Thursday, September 11, 2003

Funny Genes

There was once a time in my life when I had four dogs living with me on a 40-acre farm in the middle of nowhere. One of these dogs had been adopted from the pound. The other three showed up as scrawny strays, and they adopted me.

They were all males, and three of them were neutered. Fort was the newest arrival and I simply had not gotten around to it yet. Besides, he was such a wimp... he was never going to be getting anyone pregnant. He had this incredibly endearing/annoying habit -- Whenever he came up to the other dogs in the group, he would crouch down in a submissive way and do this rapid licking thing around their lips. I had never seen anything like it. It drove the other dogs nuts initially, but eventually they came to tolerate it.

One day a very shy female dog showed up. She was terrified of people and would not come within a hundred feet of me. But apparently she got along OK with the other dogs because she hung around for weeks. Apparently she got along with Fort very well, because she eventually had puppies. The way you could tell that Fort was the father was because several of the puppies had this same submissive rapid licking habit. It was not "nurture," because Fort was gone by the time they were born. It was "nature."

How could such a weird characteristic be inherited? Is there a gene (or combination of genes) in the dog genome that encodes for "weird submissive rapid licking behavior"? Apparently there is. And when you think about it, it makes sense that weird behaviors in dogs are inheritable. All border collies, for example, tend to be good herders. They have a set of herding behaviors wired into their brains, and that programming is inherited. So somewhere in the dog genome there is a pattern of genes that encodes for "herding behavior". People breed border collies to accentuate that pattern.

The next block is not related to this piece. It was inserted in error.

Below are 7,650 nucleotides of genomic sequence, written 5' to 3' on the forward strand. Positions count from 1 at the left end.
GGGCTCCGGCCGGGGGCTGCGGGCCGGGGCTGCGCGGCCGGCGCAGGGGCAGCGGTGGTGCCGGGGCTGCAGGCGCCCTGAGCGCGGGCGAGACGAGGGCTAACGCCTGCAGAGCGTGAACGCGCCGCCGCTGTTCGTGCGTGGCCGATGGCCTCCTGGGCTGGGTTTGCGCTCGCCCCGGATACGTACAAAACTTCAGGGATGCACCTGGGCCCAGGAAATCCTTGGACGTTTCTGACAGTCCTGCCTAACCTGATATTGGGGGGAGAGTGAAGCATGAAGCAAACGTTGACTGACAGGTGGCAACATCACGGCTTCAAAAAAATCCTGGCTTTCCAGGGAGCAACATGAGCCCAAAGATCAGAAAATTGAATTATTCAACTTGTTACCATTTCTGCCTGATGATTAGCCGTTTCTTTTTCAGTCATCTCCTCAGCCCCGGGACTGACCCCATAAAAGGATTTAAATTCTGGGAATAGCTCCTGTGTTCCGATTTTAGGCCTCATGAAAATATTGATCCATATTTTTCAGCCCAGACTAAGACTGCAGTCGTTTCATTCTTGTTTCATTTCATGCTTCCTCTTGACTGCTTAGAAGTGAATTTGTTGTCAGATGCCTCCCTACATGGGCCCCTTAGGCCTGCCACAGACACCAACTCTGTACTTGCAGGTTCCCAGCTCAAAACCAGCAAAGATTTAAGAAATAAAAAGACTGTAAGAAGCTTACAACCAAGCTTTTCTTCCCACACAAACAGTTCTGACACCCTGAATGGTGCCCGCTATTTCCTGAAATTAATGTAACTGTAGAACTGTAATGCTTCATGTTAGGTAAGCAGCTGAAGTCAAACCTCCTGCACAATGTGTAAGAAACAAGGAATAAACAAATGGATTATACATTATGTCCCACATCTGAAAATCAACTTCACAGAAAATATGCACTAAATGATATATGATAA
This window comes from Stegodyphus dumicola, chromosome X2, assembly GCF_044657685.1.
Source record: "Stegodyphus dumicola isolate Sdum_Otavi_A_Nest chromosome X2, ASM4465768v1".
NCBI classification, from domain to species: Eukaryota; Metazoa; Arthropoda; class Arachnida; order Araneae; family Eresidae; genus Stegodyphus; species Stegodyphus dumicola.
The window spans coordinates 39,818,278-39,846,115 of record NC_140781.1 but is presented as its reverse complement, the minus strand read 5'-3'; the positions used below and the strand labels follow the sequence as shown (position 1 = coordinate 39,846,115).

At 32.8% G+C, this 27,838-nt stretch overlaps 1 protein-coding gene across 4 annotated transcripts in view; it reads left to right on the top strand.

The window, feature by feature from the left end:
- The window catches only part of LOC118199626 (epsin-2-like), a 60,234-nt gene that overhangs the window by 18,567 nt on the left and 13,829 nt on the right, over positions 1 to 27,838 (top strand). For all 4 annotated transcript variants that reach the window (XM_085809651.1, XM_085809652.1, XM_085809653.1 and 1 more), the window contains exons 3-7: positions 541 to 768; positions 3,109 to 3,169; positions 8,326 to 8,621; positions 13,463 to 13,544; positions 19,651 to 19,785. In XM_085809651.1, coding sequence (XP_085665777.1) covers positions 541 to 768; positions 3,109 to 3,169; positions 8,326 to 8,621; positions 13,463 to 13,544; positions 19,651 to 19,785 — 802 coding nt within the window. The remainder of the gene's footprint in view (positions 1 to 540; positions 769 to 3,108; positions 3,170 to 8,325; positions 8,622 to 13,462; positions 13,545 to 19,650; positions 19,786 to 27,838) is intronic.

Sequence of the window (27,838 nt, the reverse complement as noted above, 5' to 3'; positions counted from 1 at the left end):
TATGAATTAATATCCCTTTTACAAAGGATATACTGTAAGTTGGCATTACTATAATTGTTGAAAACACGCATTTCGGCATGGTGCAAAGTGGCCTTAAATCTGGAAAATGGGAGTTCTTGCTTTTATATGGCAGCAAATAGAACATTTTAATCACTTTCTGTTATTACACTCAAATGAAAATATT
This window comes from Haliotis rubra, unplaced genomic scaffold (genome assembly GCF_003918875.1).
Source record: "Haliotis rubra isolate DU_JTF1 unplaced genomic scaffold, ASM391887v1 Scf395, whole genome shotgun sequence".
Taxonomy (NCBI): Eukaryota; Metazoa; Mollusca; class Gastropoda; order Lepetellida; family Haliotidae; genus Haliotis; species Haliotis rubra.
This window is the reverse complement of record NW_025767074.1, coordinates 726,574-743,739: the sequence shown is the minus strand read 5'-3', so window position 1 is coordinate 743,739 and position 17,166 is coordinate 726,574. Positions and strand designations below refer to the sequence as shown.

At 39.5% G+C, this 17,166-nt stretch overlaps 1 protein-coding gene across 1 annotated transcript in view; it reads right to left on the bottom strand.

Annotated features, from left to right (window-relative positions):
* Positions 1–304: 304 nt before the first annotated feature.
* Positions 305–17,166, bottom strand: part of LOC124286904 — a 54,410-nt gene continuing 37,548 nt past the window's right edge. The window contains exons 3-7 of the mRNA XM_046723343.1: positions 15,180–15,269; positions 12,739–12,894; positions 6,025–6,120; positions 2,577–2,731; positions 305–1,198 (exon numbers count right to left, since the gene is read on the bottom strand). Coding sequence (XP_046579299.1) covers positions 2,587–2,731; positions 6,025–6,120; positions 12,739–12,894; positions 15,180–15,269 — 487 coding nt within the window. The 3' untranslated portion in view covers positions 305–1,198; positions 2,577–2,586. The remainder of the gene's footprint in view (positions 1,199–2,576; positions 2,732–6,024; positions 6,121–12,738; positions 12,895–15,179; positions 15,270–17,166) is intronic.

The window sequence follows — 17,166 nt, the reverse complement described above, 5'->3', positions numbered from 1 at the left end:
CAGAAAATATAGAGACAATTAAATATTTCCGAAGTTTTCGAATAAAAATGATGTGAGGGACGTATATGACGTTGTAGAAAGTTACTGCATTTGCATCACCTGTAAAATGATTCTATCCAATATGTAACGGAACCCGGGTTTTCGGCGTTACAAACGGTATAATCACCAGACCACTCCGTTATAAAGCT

It happens in people too. For example, my father-in-law has a distinctive thing he does with his elbow when he is climbing steps. My wife inherited it and does the same thing. There's a gene, apparently, that encodes for "weird elbow thing while climbing stairs." Similarly, I once met an adopted boy whose biological father was a baseball player. The boy didn't know that, but his adoptive parents did. Even at age 6 this kid was huge and could handle a bat like you would not believe. So there is a gene or a set of genes for being able to whack a baseball out of the park.

As scientists unravel the human genome, right now they are focusing on practical things. Mostly they are trying to cure genetic diseases or find the fountain of youth, which makes sense. But after all the practical stuff gets figured out, perhaps graduate students will be doing their theses on very strange inheritable features. Like the gene that lets you whack a baseball, or the gene that makes you hold your elbow a certain way, or the gene that causes you sneeze three times in a row, or the gene that lets you invent lots of things. There are going to be some genes that really surprise us. It is when we allow parents to put all these millions of random genetic possibilities together in any combination that things will get really interesting...

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